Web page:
. For more information on how exercise can help you recover from RSI injury please contact me at
I love this question! It is something I get asked when I am out socially and people discover I work with back pain and injuries. The truth is no one set of exercises fits all back pain problems. In fact, every person I see in my practice is so completely different it never ceases to amaze me. For instance someone with a disc prolapse may really benefit from a back extension mobilization and stretch. If I give the same stretch to someone with stenosis (bone spurs) it will push on the already smaller spaces where the nerves exit the spine and aggravate their condition. It gets more complex when I have someone who has both of these conditions or multiple spine issues. Believe me there is no one size fits all. Here are some golden rules about exercise that apply to most all back pain sufferers.....
If there is one thing you take away from this article please make it the importance of movement. Every day moving around trumps sitting or lying still every time. The key to movement for relief of pain, especially when it is very sore, is to do it gently. If you are desk bound at work get up and walk around, take the stairs for a few floors, get out for lunch, walk to the water cooler. Walking can often provide a sense of relief (however if it makes it worse and sitting relieves it then take a rest periodically). Things to avoid are heavy lifting and too much bending over to pick things up off the floor.
2. Specific back mobilizations
I recommend my clients do gentle back specific mobilizations upon waking daily to ease the back into the day. If you suffer from stiffness upon waking these mobilizations can be very effective at reducing your pain in less time. Ideally you should have someone show you how to do mobilizations that are specific to your back problem. However, you can download your copy of the
that I give my clients
. Be sure to read the instructions carefully - small and gentle is key!
3. Corrective exercise for postural alignment and stability
Here lies the key to getting your back pain sorted. Corrective exercise focusses on your alignment, stability and core activation and moves your through stages of development from small isolating exercises right up to functional often loaded movement. This is where you can get mobilizations, stretches and exercise tailored to your specific condition. At Precision Movement I always give programmes for the relief of pain when your back is sore, daily home programmes, a set of stretches to do at your desk, and a programme for the gym as required.
4. The Gym
If you are suffering from intense back pain avoid lifting heavy weights. Weights create axial (vertical downward) loading on your spine and if you are already in discomfort the worst thing you can do is increase the pressure on areas of discomfort. You could seriously hurt yourself. Do not use machines as a substitute either. Machines isolate and stress your big muscles without using the stabilizers around the joints. If your back is sore the last thing you want to do is make it more unstable or have the larger muscles pulling on it. It would be better to do some gentle yoga or pilates work being mindful of your postural alignment and core activation until your back settles. If you are a regular gym user make sure you have a professional with rehabilitation experience look over what you are doing.
5. Running, biking, rowing and cross trainer cardio machines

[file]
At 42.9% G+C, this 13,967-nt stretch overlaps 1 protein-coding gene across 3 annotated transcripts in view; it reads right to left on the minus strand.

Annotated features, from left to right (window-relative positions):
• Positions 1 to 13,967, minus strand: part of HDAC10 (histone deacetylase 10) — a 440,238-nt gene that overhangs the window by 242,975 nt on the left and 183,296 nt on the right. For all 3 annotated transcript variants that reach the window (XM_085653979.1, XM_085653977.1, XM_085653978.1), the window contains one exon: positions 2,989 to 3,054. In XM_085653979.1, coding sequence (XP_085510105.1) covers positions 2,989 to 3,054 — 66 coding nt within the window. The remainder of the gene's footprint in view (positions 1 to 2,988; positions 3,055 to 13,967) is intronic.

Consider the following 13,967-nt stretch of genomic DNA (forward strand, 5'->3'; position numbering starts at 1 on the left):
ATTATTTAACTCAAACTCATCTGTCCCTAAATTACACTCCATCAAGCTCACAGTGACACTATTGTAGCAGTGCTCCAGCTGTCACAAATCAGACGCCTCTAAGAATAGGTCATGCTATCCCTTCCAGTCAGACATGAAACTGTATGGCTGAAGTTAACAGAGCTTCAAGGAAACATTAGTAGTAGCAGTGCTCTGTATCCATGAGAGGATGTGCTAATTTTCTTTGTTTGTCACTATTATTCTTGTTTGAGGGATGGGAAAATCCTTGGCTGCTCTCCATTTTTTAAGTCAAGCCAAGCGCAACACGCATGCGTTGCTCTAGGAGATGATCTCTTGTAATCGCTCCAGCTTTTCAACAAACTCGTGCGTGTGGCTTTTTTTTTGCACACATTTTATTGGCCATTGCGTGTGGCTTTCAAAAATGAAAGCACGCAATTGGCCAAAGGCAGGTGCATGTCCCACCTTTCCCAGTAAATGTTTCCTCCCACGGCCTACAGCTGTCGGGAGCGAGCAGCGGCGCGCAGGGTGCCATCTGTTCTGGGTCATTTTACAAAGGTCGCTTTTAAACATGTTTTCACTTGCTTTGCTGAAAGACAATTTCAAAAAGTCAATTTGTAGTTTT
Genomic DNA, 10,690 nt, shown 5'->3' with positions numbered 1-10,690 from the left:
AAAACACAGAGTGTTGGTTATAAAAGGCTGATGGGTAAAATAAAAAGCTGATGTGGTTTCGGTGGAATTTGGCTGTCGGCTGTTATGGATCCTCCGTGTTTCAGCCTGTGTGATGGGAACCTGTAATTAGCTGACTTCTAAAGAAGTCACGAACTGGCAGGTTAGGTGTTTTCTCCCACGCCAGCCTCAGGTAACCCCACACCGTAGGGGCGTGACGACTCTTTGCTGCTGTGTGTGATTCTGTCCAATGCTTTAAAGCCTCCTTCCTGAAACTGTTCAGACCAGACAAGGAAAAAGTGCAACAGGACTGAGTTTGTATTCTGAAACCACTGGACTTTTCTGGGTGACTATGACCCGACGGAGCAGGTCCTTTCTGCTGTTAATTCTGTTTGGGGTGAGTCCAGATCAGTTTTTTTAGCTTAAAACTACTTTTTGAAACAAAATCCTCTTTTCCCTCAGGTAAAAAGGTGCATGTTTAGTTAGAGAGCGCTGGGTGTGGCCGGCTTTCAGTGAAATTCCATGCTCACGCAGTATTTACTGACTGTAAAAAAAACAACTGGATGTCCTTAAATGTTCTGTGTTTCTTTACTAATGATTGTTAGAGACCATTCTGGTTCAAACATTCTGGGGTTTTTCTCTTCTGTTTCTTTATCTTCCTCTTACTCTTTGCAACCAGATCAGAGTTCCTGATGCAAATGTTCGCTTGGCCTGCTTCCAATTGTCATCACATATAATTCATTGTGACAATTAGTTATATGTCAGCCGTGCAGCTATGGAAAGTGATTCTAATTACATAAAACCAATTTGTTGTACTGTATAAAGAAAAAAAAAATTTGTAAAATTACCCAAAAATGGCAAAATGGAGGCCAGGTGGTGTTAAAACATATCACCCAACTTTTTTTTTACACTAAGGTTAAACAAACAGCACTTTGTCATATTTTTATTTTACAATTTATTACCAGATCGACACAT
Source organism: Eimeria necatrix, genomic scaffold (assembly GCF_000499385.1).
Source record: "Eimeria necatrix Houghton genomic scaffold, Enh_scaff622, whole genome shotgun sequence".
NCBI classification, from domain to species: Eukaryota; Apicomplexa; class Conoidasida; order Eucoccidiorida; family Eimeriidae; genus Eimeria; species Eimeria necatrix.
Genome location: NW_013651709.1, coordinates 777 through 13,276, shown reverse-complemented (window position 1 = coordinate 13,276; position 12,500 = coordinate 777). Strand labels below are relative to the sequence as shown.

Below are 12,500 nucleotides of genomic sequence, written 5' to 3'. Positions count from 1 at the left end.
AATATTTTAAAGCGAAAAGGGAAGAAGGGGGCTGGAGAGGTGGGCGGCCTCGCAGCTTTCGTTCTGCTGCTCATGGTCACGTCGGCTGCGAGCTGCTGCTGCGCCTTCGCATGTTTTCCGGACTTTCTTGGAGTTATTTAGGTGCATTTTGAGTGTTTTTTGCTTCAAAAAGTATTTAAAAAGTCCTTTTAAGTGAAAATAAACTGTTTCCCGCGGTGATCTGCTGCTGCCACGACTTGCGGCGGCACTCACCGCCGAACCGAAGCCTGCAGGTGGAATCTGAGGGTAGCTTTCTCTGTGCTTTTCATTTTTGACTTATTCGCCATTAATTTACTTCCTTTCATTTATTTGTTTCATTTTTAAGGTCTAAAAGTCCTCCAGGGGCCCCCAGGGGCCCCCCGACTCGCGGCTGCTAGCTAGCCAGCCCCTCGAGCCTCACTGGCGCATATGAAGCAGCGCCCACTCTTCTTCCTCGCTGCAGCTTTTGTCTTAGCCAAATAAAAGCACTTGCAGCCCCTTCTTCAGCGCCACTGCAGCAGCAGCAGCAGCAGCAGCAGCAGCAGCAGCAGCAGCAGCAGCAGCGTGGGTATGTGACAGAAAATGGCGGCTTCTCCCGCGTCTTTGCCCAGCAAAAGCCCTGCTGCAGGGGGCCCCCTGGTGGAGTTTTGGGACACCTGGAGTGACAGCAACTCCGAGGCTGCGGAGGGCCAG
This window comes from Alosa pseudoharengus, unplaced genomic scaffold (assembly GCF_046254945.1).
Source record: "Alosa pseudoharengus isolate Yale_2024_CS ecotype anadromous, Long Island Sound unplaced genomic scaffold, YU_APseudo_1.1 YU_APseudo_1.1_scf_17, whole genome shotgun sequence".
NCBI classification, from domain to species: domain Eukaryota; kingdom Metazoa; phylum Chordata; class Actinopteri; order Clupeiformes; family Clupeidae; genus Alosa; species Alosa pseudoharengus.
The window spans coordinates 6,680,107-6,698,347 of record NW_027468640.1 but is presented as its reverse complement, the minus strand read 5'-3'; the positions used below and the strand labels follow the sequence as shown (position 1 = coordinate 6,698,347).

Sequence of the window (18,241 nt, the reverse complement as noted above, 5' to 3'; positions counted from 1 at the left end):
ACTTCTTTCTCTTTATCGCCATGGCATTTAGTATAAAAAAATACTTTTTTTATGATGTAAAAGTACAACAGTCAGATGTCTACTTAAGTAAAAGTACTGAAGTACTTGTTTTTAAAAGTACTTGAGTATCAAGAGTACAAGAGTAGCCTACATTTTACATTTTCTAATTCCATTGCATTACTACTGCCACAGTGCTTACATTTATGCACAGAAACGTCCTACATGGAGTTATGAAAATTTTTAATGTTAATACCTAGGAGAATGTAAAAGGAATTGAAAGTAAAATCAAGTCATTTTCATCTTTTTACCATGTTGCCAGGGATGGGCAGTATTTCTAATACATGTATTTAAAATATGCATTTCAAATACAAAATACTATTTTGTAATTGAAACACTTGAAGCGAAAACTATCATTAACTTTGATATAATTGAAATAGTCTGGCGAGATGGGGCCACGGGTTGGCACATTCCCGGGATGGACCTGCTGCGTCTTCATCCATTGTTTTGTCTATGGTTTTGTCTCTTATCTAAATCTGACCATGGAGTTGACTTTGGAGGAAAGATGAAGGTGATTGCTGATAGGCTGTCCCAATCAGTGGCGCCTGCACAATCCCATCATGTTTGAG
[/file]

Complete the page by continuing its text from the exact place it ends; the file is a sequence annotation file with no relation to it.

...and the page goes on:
If you would like to do some cardio work the key to not aggravating your back is to change it up. Sustained positions can be aggravating for the back. When your back is sore avoid jumping and running as a greater amount of load is placed through the spine and this can be jarring to the back. Cycling and cross trainer are gentler options for cardio and can be alternated. For the bike make sure you are sitting properly and have a professional check your position before you begin. I would avoid rowing when your back is bad especially if you have any disc prolapses and proceed with caution under supervision.
For more information about how corrective exercise can help your specific back pain or injury contact KT at
. Download my eBook '7 steps to getting your back pain sorted' - the link is on the right hand side (just scroll up a bit!).
I recently saw a man working out at my Mayfair studio who was wearing a back brace. I asked him what it was for and he proceeded to tell me that he had terrible back pain and was advised to exercise with a sturdy back support. If there is one thing that I find contradictory, it's wearing a brace that stops movement so that you can exercise/move in the gym. If you want to make your back pain worse then wearing a back brace or support is the quickest way to do it and here's why....
Casting is for breaks
Have you ever broken any bones? Last year I worked with a lady who broke her ankle. She was in a cast for 6 weeks and a boot for another 6 weeks. When she started her rehabilitation with me the difference in the musculature from left to right was incredible. It looked like she had two separate legs! You see the body is mighty clever. If you are not using muscles they atrophy (shrink). A similar phenomenon happens to astronauts when they go into space for long periods. Because there is no gravity their bones become less dense. The good news is that when there is an increased need for muscle the body responds and adapts to the stresses it is put under.
This is why I am so adamantly against back braces for back pain. If you have back pain from disc prolapses, spinal stenosis, disc degeneration, or non-specific back pain back braces are really not going to help you in the long term. I am not saying do not wear one but I would like to educate you on what they do to the body so you can make a more informed decision about wearing one.
The off button